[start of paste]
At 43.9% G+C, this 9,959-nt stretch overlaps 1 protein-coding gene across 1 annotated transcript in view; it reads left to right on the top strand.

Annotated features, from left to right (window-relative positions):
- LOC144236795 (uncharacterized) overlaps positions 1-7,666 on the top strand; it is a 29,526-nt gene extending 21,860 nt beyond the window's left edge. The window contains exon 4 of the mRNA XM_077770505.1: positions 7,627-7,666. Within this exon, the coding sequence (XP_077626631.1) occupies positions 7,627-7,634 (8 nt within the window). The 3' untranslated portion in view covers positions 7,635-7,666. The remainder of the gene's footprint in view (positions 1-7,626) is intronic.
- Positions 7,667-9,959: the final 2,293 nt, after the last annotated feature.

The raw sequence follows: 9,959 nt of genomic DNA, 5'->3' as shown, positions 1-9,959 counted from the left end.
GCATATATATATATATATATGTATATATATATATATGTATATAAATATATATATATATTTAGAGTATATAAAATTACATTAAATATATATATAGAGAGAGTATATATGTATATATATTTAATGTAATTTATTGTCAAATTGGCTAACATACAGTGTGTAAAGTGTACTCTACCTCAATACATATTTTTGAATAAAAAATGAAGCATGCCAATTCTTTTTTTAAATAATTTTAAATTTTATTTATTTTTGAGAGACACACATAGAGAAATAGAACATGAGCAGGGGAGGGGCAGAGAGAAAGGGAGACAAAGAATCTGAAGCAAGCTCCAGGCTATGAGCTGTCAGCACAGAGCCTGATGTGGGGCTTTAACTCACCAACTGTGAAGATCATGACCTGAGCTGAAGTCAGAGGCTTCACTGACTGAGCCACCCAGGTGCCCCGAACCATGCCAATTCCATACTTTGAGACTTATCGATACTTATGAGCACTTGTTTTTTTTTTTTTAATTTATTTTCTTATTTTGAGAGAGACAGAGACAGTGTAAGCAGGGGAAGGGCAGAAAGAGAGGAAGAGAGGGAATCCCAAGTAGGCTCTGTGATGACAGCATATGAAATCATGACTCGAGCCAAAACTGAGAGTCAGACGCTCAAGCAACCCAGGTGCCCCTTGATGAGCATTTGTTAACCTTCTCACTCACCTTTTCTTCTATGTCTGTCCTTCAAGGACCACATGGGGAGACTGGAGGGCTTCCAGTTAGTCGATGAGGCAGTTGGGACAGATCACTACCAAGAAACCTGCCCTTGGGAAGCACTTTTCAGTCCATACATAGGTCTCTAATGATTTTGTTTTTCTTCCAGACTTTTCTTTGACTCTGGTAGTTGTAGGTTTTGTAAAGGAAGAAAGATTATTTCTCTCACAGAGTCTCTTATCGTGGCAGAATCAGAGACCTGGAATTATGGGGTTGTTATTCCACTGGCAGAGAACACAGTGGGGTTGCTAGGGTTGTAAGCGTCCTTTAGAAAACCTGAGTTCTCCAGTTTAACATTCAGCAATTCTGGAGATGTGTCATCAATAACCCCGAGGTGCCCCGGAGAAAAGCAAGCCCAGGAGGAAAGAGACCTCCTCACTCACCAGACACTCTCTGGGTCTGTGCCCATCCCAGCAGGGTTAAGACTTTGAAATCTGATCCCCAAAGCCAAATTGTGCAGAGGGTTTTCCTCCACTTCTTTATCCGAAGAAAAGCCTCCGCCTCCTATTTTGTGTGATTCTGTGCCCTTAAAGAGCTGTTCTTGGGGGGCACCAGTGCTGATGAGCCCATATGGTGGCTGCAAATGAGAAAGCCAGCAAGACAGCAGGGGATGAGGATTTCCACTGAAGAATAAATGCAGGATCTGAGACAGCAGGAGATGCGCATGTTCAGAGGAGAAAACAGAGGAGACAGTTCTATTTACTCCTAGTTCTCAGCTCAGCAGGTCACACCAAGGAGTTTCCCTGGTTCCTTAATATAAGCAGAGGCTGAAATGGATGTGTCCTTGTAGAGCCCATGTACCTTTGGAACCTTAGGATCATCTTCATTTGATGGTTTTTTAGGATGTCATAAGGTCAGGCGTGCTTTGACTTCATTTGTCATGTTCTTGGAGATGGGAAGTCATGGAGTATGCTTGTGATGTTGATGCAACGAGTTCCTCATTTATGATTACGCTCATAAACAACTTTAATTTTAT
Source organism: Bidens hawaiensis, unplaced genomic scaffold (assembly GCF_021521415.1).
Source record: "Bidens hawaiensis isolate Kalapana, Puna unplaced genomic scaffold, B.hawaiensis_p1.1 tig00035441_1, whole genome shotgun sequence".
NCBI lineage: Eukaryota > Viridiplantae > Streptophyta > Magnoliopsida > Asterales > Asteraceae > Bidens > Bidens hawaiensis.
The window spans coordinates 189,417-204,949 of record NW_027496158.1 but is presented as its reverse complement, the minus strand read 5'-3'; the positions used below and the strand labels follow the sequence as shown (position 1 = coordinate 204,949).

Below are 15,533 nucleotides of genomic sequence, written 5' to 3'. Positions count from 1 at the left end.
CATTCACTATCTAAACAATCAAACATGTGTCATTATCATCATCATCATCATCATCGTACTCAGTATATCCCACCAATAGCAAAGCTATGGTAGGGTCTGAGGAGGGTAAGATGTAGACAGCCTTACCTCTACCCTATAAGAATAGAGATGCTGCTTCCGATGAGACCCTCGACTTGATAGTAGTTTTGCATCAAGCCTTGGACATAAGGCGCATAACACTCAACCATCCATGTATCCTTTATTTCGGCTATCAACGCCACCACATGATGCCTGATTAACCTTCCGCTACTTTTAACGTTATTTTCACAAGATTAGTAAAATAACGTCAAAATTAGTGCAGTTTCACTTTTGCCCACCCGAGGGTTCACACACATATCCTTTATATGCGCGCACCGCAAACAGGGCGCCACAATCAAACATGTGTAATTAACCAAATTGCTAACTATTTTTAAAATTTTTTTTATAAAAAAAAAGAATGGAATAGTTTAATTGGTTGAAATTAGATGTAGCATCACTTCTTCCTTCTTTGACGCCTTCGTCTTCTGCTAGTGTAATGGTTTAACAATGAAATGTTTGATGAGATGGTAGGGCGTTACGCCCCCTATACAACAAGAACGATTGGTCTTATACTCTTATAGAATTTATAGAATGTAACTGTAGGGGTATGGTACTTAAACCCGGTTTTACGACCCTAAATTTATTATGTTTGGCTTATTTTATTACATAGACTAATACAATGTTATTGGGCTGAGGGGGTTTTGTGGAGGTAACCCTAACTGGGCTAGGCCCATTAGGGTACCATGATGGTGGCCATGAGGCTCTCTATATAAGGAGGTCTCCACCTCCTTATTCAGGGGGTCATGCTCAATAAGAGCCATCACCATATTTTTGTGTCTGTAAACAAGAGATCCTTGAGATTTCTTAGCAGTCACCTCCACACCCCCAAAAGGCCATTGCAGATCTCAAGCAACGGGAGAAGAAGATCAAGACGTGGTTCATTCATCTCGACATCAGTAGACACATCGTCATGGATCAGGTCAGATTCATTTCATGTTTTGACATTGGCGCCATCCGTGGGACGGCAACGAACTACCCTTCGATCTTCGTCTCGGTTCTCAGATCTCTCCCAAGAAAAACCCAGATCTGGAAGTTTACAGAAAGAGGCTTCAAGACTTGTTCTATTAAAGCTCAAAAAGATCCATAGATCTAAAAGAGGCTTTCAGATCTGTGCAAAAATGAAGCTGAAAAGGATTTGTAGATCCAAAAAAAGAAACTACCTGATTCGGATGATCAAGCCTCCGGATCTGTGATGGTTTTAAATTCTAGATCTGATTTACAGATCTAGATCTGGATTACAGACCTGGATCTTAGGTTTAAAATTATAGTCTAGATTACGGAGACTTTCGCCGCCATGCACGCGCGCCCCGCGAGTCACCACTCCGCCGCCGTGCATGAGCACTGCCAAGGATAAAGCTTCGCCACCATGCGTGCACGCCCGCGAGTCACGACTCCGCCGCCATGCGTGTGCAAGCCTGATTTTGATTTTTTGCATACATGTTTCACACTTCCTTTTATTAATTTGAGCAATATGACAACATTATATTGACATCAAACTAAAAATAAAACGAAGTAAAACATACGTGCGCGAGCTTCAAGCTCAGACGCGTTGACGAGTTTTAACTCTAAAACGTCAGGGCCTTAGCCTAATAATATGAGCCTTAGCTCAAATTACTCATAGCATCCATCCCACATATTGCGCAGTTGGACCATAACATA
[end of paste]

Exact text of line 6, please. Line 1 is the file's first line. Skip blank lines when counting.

GCATATATATATATATATATGTATATATATATATATGTATATAAATATATATATATATTTAGAGTATATAAAATTACATTAAATATATATATAGAGAGAGTATATATGTATATATATTTAATGTAATTTATTGTCAAATTGGCTAACATACAGTGTGTAAAGTGTACTCTACCTCAATACATATTTTTGAATAAAAAATGAAGCATGCCAATTCTTTTTTTAAATAATTTTAAATTTTATTTATTTTTGAGAGACACACATAGAGAAATAGAACATGAGCAGGGGAGGGGCAGAGAGAAAGGGAGACAAAGAATCTGAAGCAAGCTCCAGGCTATGAGCTGTCAGCACAGAGCCTGATGTGGGGCTTTAACTCACCAACTGTGAAGATCATGACCTGAGCTGAAGTCAGAGGCTTCACTGACTGAGCCACCCAGGTGCCCCGAACCATGCCAATTCCATACTTTGAGACTTATCGATACTTATGAGCACTTGTTTTTTTTTTTTTAATTTATTTTCTTATTTTGAGAGAGACAGAGACAGTGTAAGCAGGGGAAGGGCAGAAAGAGAGGAAGAGAGGGAATCCCAAGTAGGCTCTGTGATGACAGCATATGAAATCATGACTCGAGCCAAAACTGAGAGTCAGACGCTCAAGCAACCCAGGTGCCCCTTGATGAGCATTTGTTAACCTTCTCACTCACCTTTTCTTCTATGTCTGTCCTTCAAGGACCACATGGGGAGACTGGAGGGCTTCCAGTTAGTCGATGAGGCAGTTGGGACAGATCACTACCAAGAAACCTGCCCTTGGGAAGCACTTTTCAGTCCATACATAGGTCTCTAATGATTTTGTTTTTCTTCCAGACTTTTCTTTGACTCTGGTAGTTGTAGGTTTTGTAAAGGAAGAAAGATTATTTCTCTCACAGAGTCTCTTATCGTGGCAGAATCAGAGACCTGGAATTATGGGGTTGTTATTCCACTGGCAGAGAACACAGTGGGGTTGCTAGGGTTGTAAGCGTCCTTTAGAAAACCTGAGTTCTCCAGTTTAACATTCAGCAATTCTGGAGATGTGTCATCAATAACCCCGAGGTGCCCCGGAGAAAAGCAAGCCCAGGAGGAAAGAGACCTCCTCACTCACCAGACACTCTCTGGGTCTGTGCCCATCCCAGCAGGGTTAAGACTTTGAAATCTGATCCCCAAAGCCAAATTGTGCAGAGGGTTTTCCTCCACTTCTTTATCCGAAGAAAAGCCTCCGCCTCCTATTTTGTGTGATTCTGTGCCCTTAAAGAGCTGTTCTTGGGGGGCACCAGTGCTGATGAGCCCATATGGTGGCTGCAAATGAGAAAGCCAGCAAGACAGCAGGGGATGAGGATTTCCACTGAAGAATAAATGCAGGATCTGAGACAGCAGGAGATGCGCATGTTCAGAGGAGAAAACAGAGGAGACAGTTCTATTTACTCCTAGTTCTCAGCTCAGCAGGTCACACCAAGGAGTTTCCCTGGTTCCTTAATATAAGCAGAGGCTGAAATGGATGTGTCCTTGTAGAGCCCATGTACCTTTGGAACCTTAGGATCATCTTCATTTGATGGTTTTTTAGGATGTCATAAGGTCAGGCGTGCTTTGACTTCATTTGTCATGTTCTTGGAGATGGGAAGTCATGGAGTATGCTTGTGATGTTGATGCAACGAGTTCCTCATTTATGATTACGCTCATAAACAACTTTAATTTTAT